May 29, 1998


                           THE WHITE HOUSE

                    Office of the Press Secretary

For Immediate Release                                   May 29, 1998

                           PRESS BRIEFING
                           BY MIKE MCCURRY

                          The Briefing Room

2:15 P.M. EDT


	     Q	  What is the President doing in regards to Pakistan, 
beyond the sanctions?  I mean, has he approved formally the 

	     MR. MCCURRY:  Well, I think all you know that just a 
short while ago, the Secretary of State announced that -- on her 
behalf, Jamie Rubin announced that they are undertaking to organize 
the ministerial-level conference next week, beginning with 
ministerial representatives from the permanent members of the U.N. 
Security Council to address the situation in South Asia.  And that is 
a forum that we believe we can begin to concentrate the work of the 
international community as we respond to this escalation and tension.  
It could obviously lead to further dialogue with others who have now 
spoken out condemning both the tests by Pakistan and by India. 
	     The President is encouraged that Secretary Albright 
received the responses she did in her effort to organize this proper 
response by the international community and will be working hard in 
coming days in anticipation of that meeting and then beyond as we 
take additional steps to coordinate the work we're doing with other 
governments to bring the right kind of pressure to bear on both 
Pakistan and India to turn back from this dangerous direction in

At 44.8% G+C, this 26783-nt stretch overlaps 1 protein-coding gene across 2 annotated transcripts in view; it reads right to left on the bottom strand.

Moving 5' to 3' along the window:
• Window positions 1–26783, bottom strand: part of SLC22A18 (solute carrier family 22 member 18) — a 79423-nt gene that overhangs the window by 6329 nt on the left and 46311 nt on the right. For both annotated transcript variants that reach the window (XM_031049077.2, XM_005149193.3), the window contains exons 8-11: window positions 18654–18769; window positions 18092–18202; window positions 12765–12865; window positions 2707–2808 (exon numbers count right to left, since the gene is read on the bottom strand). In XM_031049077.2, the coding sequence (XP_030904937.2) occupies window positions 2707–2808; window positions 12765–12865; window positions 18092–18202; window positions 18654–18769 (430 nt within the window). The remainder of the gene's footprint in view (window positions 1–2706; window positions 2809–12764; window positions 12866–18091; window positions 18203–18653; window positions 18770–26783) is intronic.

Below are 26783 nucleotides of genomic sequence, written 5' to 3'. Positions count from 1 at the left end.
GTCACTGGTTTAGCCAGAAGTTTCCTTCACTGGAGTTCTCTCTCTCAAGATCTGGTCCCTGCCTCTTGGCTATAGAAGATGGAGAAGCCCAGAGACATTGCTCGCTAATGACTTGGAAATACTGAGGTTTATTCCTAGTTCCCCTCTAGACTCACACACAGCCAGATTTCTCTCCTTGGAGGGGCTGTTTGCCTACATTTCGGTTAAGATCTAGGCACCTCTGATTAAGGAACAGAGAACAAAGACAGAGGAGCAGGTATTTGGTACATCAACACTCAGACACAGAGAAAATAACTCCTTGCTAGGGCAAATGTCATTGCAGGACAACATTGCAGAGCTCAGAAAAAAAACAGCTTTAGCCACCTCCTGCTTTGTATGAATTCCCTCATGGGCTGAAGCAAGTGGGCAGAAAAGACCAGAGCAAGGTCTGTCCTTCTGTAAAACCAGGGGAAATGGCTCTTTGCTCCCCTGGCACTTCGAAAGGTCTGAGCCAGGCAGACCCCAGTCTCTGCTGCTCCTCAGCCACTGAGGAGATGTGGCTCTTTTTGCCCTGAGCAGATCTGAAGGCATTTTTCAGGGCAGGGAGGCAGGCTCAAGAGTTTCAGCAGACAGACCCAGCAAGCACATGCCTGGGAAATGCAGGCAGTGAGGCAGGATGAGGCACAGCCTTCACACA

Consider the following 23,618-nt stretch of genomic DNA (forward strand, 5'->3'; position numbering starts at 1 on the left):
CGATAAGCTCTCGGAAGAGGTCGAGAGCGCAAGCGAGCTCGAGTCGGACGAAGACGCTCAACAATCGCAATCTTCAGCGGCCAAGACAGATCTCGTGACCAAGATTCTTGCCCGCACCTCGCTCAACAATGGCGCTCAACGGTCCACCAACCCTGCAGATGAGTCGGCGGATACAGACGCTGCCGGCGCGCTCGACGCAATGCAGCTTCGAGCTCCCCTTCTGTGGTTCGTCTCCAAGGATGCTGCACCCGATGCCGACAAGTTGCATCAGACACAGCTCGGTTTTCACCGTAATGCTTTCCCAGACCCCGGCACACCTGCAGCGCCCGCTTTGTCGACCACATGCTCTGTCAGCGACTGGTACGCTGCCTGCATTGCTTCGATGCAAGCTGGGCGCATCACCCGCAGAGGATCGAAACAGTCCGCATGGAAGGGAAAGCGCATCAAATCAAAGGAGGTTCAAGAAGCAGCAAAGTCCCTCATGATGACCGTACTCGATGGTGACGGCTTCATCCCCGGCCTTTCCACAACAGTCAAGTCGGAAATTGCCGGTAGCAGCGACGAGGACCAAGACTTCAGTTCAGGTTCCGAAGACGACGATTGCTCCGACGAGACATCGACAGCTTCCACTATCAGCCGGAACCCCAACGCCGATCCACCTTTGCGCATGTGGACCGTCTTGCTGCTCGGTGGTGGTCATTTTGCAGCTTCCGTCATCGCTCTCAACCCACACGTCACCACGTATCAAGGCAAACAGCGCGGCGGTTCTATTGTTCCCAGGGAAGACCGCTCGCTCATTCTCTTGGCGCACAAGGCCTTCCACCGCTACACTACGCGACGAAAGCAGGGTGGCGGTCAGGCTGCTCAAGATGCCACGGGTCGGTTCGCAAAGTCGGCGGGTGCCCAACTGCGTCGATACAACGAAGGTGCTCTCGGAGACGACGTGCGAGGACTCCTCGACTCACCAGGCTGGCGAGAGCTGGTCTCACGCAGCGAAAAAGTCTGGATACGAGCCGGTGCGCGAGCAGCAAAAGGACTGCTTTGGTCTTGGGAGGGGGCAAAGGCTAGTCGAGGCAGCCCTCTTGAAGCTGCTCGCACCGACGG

which both countries have now moved.
	     Q	  The President sent strong statements through the 
embassies, but he warned of severe negative consequences to the 
bilateral relationship.  What would those severe consequences be?
	     MR. MCCURRY:  Well, there are a range of things that 
governments can do together positively when relations are cordial.  
When events happen that inject a troubling element into those 
relations, there are, as the President suggested, consequences, and 
some of them include the sanctions that have been imposed.  But most 
nations prefer amicability in their working relationship with their 
partners, and that status is now in jeopardy in both cases.
	     Q	  Is that a veiled threat about the trip?  Is that a 
veiled threat to cancel the trip?
	     MR. MCCURRY:  That's just simply a statement of what it 
is.  There are negative consequences, and that can be reflected in a 
number of ways.
	     Q	  Has he signed the document?
	     MR. MCCURRY:  That has -- we have not seen the paper on 
that, but our intent is to have that done soon so we can put an early 
lid on.
	     Q	  How about a photo of that?
	     MR. MCCURRY:  Let's check and see where we are on that.  
Maybe you need to work on that, because my guess is, that will be 
some of the last things that happen before the afternoon ends.
	     Q	  How many bombs did Pakistan explode?
	     MR. MCCURRY:  The government of Pakistan has suggested 
that they've conducted five tests.  We're examining our data and 
there is not much more beyond that I can tell you.
	     Q	  Do you plan to recall U.S. ambassadors from 
	     MR. MCCURRY:  No.  I think the State Department has 
already indicated that we are leaving Ambassador Simons in place and 
returning Ambassador Celeste to post in New Delhi, so we can continue 
the kind of dialogue with both governments that will now be urgent 
and necessary as we address these developments.
	     Q	   Mike, is there any consideration being given to 
easing or lifting these sanctions somewhere down the road if a 
promise is secured from either or both India and Pakistan to stop 
	     MR. MCCURRY:  That is a question that we would be 
willing to examine once we see both governments do the kinds of 
things that we've suggested are now necessary:  acceptance and 
signing of the Comprehensive Test Ban Treaty without condition; 
participation in the discussions about cutting off production of